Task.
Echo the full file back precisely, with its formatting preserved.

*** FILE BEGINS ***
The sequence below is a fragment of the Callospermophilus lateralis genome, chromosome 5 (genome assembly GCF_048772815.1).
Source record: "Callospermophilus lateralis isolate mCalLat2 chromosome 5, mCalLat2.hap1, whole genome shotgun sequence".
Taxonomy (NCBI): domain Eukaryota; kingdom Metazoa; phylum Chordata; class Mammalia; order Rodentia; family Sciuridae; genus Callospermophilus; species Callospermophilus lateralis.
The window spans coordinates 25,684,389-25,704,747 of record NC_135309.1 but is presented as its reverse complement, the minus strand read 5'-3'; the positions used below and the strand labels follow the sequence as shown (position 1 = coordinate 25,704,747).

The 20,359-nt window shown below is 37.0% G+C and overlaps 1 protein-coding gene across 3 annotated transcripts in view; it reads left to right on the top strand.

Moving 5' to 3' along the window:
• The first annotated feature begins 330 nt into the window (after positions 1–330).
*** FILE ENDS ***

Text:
The sequence below is a fragment of the Callospermophilus lateralis genome, chromosome 5 (genome assembly GCF_048772815.1).
Source record: "Callospermophilus lateralis isolate mCalLat2 chromosome 5, mCalLat2.hap1, whole genome shotgun sequence".
Taxonomy (NCBI): domain Eukaryota; kingdom Metazoa; phylum Chordata; class Mammalia; order Rodentia; family Sciuridae; genus Callospermophilus; species Callospermophilus lateralis.
The window spans coordinates 25,684,389-25,704,747 of record NC_135309.1 but is presented as its reverse complement, the minus strand read 5'-3'; the positions used below and the strand labels follow the sequence as shown (position 1 = coordinate 25,704,747).

The 20,359-nt window shown below is 37.0% G+C and overlaps 1 protein-coding gene across 3 annotated transcripts in view; it reads left to right on the top strand.

Moving 5' to 3' along the window:
• The first annotated feature begins 330 nt into the window (after positions 1–330).